Yottabytes: Storage and Disaster Recovery

Oct 29 2014   9:57PM GMT

To Heck With Station Wagons. How Much Data Fits on BART?

Sharon Fisher Sharon Fisher Profile: Sharon Fisher


Periodically, people take the new capacity of storage media — not to mention the new increasing sizes of motor vehicles — and uses it to recalculate that lovely statistic, “what is the bandwidth of a station wagon full of tapes speeding down the highway?” So now we have a new one — how much data goes back and forth to major cities, especially using public transit?

We now have that data courtesy of Mozy, a cloud backup service that describes itself as the “most trusted.” (Exactly how they figured out it was the “most trusted,” they don’t say.) According to the company, when you add up laptops, smartphones, personal hard drives, thumb drives, and so on, you end up with a pretty horrendous amount of data leaving the office every day:

  •  The average commuter takes 470GB of company data home with them at the end of every day — 2,500 times the amount of data they’ll move across the Internet in the same timeframe
  •  Every day, 1.4 exabytes of data moves through New York City alone – that’s more data than will cross the entire Internet in a day
  •  As much as 33.5PB of data will travel over the Oakland Bay Bridge every day
  •  As much as 49 PB of data will travel through the Lincoln Tunnel each day
  •  Up to 328PB of data travels in the London Tube network every day
  •  Up to 69PB of data leaves Munich’s Hauptbahnhof on a daily basis
  •  The Paris Metro carries as much as 138PB of data every day

(There’s also some really cool maps showing where the data is coming from.)

There is, however, one flaw in the Mozy description, which is that it refers to this phenomenon as a “data drain.” That’s not really accurate. A “brain drain,” for example, typically refers to people leaving an area. Their brains are therefore gone from the area. But this data isn’t actually leaving the area, in the context of it being gone. Instead, the data is copied. This leads to its own issues, such as version control, security, and simply taking up much more storage space than is really required. (Good thing storage is so cheap these days, amirite?)

And certainly one could quibble with the figure. Mozy doesn’t explain the methodology, but presumably it’s adding up the storage in each of the devices that people carry back and forth. And who knows, really, how much of it is actually corporate data, and how much of it is cat pictures? That said, it’s certainly a fun back-of-the-envelope statistic to calculate.

Anyway, it’s the security issue that is particularly catching Mozy’s interest. “With 41.33 percent of people having lost a device that stores data in the past 12 months, huge amounts of business data is put at risk every rush hour,” the company writes. “There isn’t a CIO we know who would risk sending massive volumes of data over the internet without protecting it first.”

Well, we have to say, Mozy must not know very many CIOs. That aside, the company has a point: with all the evidence we have of companies and governments behaving badly with personally identifiable data, there’s an awful lot of data at risk every day.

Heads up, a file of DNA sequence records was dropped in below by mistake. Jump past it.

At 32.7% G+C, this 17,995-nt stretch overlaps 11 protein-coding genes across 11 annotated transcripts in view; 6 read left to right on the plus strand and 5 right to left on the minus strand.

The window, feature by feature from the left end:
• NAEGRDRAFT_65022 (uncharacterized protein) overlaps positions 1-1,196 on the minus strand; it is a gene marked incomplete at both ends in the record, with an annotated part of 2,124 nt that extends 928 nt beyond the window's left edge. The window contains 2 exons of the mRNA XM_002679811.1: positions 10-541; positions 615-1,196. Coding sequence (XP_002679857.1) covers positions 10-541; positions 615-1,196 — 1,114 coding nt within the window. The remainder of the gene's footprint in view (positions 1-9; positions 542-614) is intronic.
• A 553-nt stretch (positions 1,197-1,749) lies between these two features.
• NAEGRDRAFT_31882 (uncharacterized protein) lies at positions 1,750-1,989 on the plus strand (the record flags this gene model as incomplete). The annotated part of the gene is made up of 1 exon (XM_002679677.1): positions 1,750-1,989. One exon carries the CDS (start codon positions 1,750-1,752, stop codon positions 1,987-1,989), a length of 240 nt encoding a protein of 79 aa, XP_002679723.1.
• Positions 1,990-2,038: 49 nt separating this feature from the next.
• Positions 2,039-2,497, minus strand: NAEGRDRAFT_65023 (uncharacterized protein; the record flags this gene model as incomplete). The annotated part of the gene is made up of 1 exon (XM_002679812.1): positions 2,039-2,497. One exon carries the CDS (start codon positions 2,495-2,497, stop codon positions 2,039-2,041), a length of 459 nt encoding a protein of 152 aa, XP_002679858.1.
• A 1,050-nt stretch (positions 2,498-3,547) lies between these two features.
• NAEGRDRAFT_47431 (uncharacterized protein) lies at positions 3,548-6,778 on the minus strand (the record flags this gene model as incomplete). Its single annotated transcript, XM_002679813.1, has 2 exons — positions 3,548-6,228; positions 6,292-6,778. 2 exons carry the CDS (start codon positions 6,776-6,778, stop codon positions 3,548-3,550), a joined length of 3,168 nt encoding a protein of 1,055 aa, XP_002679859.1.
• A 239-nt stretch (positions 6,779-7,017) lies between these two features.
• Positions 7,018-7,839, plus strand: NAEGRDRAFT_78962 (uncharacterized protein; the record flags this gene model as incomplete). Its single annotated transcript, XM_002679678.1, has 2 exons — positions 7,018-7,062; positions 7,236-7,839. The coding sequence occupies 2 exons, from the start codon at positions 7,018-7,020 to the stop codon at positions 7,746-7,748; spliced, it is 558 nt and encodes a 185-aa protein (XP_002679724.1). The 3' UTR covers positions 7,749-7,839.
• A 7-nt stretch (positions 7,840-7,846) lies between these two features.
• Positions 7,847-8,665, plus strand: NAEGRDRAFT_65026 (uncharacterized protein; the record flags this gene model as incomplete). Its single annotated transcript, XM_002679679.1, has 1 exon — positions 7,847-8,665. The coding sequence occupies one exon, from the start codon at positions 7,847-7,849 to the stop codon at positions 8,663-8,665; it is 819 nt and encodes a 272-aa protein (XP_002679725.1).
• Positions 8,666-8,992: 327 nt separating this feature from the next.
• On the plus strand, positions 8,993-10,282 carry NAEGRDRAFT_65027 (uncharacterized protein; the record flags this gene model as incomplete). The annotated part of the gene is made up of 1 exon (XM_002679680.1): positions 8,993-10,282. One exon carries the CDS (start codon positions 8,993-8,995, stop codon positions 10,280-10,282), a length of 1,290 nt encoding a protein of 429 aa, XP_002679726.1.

“A thief holding up a New York subway car at rush-hour capacity could walk away with over 100TB of data,” the company notes. (Which actually sounds like an interesting premise for a movie. Starring Denzel Washington? Jeff Goldblum? Sandra Bullock?)

This commuting data is vulnerable in two ways, Mozy notes. First, bad guys could get access to the data. Second, the person with whom the data is riding could lose access to the data, if that data is the only copy. “It’s also the most-critical data; the edits to the contract that we’ve just worked through in today’s meeting, the presentation that we’re giving tomorrow morning, the tax forms that you’re halfway through filling in,” the company writes. “Losing this data can have an immediate impact on a company’s success.”

Mozy, however, doesn’t go far enough. Let’s go to the root cause: Why are people taking so much data home with them? And if this is something we don’t want to have happen, what is the alternative? There’s already been any amount of hand-wringing over the notion of people setting up Dropbox and similar accounts to make copies of corporate data. Is carrying the data on a device more or less secure, or desirable, than saving it to a public cloud service?

Either way, device or cloud, it boils down to the same issue: People are making copies of the corporate data, by and large, because they feel they need to do that to do their jobs. So either there isn’t a reliable way for them to gain access to the corporate data they need any other way, or, if there is, they don’t know about it.

The point being, if people feel they have to do this to do their jobs, then you need to give them a better way. Simply issuing an edict that Thou Shalt Not is not going to work, even if you put teeth in it. Because, ultimately, they’re not as afraid of you as they are of their boss.

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